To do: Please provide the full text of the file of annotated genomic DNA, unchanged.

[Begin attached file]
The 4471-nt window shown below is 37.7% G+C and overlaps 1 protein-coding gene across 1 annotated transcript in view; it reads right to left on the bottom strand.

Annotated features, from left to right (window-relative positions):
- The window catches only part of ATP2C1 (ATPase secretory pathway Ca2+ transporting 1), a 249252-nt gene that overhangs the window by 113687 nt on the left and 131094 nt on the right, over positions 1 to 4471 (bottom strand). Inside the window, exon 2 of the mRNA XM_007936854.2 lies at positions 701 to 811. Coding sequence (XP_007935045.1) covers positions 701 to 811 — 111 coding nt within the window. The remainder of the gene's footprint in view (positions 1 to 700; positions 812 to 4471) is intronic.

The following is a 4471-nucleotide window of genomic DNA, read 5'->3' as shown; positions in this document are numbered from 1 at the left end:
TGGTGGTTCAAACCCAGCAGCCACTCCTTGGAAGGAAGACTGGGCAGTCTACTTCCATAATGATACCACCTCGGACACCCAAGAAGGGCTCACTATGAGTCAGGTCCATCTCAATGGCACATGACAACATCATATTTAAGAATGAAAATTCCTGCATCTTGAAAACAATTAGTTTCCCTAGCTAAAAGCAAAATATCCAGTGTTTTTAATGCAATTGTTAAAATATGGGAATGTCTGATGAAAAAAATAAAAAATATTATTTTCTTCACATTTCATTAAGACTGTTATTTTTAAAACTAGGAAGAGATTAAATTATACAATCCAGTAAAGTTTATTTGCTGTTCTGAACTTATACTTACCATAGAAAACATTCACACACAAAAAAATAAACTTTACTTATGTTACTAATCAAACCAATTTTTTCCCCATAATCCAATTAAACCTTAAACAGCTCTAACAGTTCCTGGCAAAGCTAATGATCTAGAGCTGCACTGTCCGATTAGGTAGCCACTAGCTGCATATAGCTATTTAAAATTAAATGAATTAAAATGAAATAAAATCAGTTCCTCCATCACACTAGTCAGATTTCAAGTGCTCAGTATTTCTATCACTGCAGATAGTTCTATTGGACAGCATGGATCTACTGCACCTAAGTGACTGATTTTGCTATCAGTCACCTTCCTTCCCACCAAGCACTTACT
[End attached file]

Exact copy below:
The 4471-nt window shown below is 37.7% G+C and overlaps 1 protein-coding gene across 1 annotated transcript in view; it reads right to left on the bottom strand.

Annotated features, from left to right (window-relative positions):
- The window catches only part of ATP2C1 (ATPase secretory pathway Ca2+ transporting 1), a 249252-nt gene that overhangs the window by 113687 nt on the left and 131094 nt on the right, over positions 1 to 4471 (bottom strand). Inside the window, exon 2 of the mRNA XM_007936854.2 lies at positions 701 to 811. Coding sequence (XP_007935045.1) covers positions 701 to 811 — 111 coding nt within the window. The remainder of the gene's footprint in view (positions 1 to 700; positions 812 to 4471) is intronic.

The following is a 4471-nucleotide window of genomic DNA, read 5'->3' as shown; positions in this document are numbered from 1 at the left end:
TGGTGGTTCAAACCCAGCAGCCACTCCTTGGAAGGAAGACTGGGCAGTCTACTTCCATAATGATACCACCTCGGACACCCAAGAAGGGCTCACTATGAGTCAGGTCCATCTCAATGGCACATGACAACATCATATTTAAGAATGAAAATTCCTGCATCTTGAAAACAATTAGTTTCCCTAGCTAAAAGCAAAATATCCAGTGTTTTTAATGCAATTGTTAAAATATGGGAATGTCTGATGAAAAAAATAAAAAATATTATTTTCTTCACATTTCATTAAGACTGTTATTTTTAAAACTAGGAAGAGATTAAATTATACAATCCAGTAAAGTTTATTTGCTGTTCTGAACTTATACTTACCATAGAAAACATTCACACACAAAAAAATAAACTTTACTTATGTTACTAATCAAACCAATTTTTTCCCCATAATCCAATTAAACCTTAAACAGCTCTAACAGTTCCTGGCAAAGCTAATGATCTAGAGCTGCACTGTCCGATTAGGTAGCCACTAGCTGCATATAGCTATTTAAAATTAAATGAATTAAAATGAAATAAAATCAGTTCCTCCATCACACTAGTCAGATTTCAAGTGCTCAGTATTTCTATCACTGCAGATAGTTCTATTGGACAGCATGGATCTACTGCACCTAAGTGACTGATTTTGCTATCAGTCACCTTCCTTCCCACCAAGCACTTACT